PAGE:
Thirteen boys and girls accused of carrying signs and emblems attributed to Satanism and worshiping the Devil have been arrested in a restaurant in Tehran, local news websites reported on Saturday, October 21.
Several Iranian news agencies, including Fars, run by the Islamic Revolution Guards Corps, cited Tehran Police force, as announcing, “Officers of Precinct 109...received a report on girls and boys, with tendency to worship the Devil, gathered at a restaurant in a street in Tehran’s 12th district”.
Based on the same reports, “Police stormed the restaurant and arrested the youth while they were carrying signs and emblems of Devil worshiping”.
However, the police have not elaborated on the exact meaning of Satanism or ‘worshiping the Devil’.
In previous similar cases, the police had used the term for describing heavy metal music fans in Iran.
In Iran, heavy metal, a subdivision of Rock music, is a medium for criticizing political procedures and social relations by using symbols and lyrics pertaining to protest.
Arresting youth accused of Satanism and worshiping the Devil is not unprecedented.
On Tuesday, October 17, the commander of Iranian Prevention Police, Reza Bastoo reported that two 25-year-old youth, accused of selling “Devil worshiping devices” including “garments and long colorful boots, as well as bandanas and printed bracelets”, have been arrested.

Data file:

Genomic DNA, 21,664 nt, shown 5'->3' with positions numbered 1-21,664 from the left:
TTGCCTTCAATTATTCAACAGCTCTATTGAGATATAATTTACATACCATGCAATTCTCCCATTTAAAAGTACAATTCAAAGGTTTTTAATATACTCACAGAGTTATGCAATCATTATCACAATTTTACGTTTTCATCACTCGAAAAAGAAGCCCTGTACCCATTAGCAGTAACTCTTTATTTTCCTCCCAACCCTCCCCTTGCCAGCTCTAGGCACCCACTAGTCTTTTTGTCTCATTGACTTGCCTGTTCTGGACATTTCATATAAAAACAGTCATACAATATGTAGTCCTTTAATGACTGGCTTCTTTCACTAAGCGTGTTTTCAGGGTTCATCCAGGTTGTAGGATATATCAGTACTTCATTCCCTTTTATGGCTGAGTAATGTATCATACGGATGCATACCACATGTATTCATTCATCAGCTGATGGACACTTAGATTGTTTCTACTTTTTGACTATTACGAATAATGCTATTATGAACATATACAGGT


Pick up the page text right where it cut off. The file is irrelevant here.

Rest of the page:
“The two culprits confessed that they used to make thirty million rials (nearly $880) profit each day through selling products related to Satanism and worshiping the devil”, commander Bastoo maintained.
In past two years, reports on police storming youth gatherings and parties, and arresting them has significantly increased.
Reportedly, police senitivity is a response to the Supreme Leader’s call for fighting against what he has described as “social harms”.
In most cases, police have accused the detainees of “drinking alcoholic beverages”, hosting “mixed-gender parties” and having “illegal sex affairs”.
Attacking and breaking up parties were quite rife after the 1979 Islamic Revolution in Iran, but it gradually died down.
However, in past two years, even family parties, including wedding and birthday parties have not been immune from police and security forces assaults.
As a rule, the judiciary describes the detainees as elements of corruption, prostitution, illegal sexual relations, perversion and alcohol drinking.
A dual American-Iranian citizen and his wife have been sentenced to death by an Iranian court after being convicted of establishing a “cult” and “holding mixed parties” that involved serving alcohol, the Financial Times reported on March 13, 2017.